Treating one of HIV’s lesser-known afflictions

Dr. Jim Gilmore examines patient Willie Powell following reconstructive surgery that included implants over his cheekbones and along the jaw line.

The biggest problem facing people with HIV is almost certainly the disease itself. But many of those saved by the powerful drugs that came online in the ’90s have found there is a price to be paid for that salvation.

Willie Powell, a former cable installer in Dallas, had to give up his job after testing positive for HIV a decade ago. Then he noticed a new problem. “My face started deteriorating,” the now-52-year-old said. “My whole face was kind of sunk in.”

A few years after doctors began using protease inhibitors to block proliferation of the HIV virus, patients began to acquire a condition called facial wasting or lipodystrophy, an abnormal distribution of fat, said Dr. Jim Gilmore, Associate Professor of Otolaryngology at UT Southwestern and Mr. Powell’s surgeon.

Those taking the drugs started losing fat in their faces, developing a gaunt look, he said. At the same time, some patients saw fat accumulate in unwanted places. About half of those treated with HIV drugs see abnormal fat loss or gain, he said.

This is not just a cosmetic problem, said Dr. Gilmore, who treats HIV patients for facial wasting using silicone facial implants and injectable fillers. UTSW is unique in its comprehensive approach to facial cosmetic restructuring in patients with this condition. Mr. Powell received facial implants over his cheekbones and along the jawline.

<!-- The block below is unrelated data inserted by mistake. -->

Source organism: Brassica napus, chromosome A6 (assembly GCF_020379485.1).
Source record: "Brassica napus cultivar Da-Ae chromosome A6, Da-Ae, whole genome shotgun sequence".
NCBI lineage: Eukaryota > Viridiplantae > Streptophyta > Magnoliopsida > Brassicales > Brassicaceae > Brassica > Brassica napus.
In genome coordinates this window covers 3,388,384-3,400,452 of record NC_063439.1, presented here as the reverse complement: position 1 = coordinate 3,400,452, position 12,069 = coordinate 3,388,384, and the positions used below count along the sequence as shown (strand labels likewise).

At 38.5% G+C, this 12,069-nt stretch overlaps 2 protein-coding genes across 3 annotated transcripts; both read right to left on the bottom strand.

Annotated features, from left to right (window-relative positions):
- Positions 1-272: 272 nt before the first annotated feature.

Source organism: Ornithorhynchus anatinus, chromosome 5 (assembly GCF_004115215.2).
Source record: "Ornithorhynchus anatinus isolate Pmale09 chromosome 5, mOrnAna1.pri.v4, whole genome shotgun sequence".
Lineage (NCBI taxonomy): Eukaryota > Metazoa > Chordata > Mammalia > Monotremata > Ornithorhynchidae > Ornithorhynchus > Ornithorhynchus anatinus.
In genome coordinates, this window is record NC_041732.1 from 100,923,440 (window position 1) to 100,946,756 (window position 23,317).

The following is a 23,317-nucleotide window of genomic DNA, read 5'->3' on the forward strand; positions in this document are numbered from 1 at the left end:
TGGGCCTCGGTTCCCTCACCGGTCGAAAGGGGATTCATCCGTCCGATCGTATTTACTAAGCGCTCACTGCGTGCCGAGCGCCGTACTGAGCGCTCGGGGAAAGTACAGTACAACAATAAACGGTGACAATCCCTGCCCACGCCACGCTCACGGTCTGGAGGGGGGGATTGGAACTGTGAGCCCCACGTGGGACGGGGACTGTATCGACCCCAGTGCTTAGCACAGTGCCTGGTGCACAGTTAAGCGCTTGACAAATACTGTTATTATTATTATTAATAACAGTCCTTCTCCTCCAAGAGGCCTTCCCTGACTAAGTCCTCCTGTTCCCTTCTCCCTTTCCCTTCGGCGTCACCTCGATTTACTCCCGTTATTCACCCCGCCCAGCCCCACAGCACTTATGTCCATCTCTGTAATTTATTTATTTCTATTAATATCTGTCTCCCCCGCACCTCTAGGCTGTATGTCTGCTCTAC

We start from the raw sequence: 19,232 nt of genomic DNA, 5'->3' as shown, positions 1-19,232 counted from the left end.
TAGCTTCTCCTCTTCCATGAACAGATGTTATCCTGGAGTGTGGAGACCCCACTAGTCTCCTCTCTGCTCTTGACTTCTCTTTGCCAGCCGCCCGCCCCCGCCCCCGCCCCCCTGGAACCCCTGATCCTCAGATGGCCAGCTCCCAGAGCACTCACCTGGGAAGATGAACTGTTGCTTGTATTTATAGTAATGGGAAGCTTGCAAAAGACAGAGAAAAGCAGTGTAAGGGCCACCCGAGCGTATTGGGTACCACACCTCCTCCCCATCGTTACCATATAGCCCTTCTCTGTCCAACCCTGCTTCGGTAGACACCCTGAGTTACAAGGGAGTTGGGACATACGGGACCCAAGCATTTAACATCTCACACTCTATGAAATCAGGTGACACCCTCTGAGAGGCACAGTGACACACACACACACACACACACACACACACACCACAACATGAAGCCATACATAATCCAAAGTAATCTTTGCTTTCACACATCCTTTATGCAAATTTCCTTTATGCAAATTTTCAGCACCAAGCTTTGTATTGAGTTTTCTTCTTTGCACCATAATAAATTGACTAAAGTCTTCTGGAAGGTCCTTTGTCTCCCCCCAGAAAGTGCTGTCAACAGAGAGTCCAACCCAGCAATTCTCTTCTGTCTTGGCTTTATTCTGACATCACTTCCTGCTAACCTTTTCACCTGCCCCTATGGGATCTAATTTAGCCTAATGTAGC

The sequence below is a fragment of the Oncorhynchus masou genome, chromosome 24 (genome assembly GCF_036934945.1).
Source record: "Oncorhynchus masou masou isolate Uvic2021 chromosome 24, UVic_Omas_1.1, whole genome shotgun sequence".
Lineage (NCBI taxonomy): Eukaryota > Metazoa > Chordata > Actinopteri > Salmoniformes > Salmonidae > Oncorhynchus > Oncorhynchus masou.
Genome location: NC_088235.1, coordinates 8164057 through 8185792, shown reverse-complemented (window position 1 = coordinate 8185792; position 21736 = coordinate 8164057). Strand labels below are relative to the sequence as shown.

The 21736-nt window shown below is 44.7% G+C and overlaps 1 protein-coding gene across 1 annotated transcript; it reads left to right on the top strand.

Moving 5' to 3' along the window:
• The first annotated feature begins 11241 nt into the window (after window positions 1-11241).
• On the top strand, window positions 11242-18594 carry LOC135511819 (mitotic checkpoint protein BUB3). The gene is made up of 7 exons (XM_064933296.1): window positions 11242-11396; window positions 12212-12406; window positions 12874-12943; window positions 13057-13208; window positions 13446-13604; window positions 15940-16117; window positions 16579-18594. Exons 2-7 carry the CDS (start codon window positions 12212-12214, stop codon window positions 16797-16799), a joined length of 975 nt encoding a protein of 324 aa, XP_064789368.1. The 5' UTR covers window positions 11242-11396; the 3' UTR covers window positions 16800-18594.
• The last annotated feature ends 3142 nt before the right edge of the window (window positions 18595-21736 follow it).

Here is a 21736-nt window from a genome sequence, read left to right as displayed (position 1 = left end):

“He kind of saved my life,” said Mr. Powell of Dr. Gilmore. “I look normal now and I feel more confident.”

Another patient, Carlos Iglesias, was a 33-year-old flight attendant for American Airlines in 1997 when he learned he had HIV. He was lucky; protease inhibitors had just started entering the market two years before. It took about 10 years for his facial wasting to become very noticeable.

“It’s not a pleasant feeling that you have the look of someone who is HIV-positive,” Mr. Iglesias said. “There’s a stigma to it.”

He heard about the injections and facial implants that could help but did not know if he could afford it. In 2010, Medicare began covering treatments for facial wasting in certain patients with HIV.

Mr. Iglesias’ HIV doctor referred him to Dr. Gilmore. Since then, he has received silicone implants in his cheeks, a neck lift, and injections into his temples of Sculptra, a liquid used to add volume and encourage collagen renewal.

 “These patients want to look normal,” Dr. Gilmore said. “It’s gratifying to be able to help these individuals cosmetically, as well as see the improvement in their self-esteem.”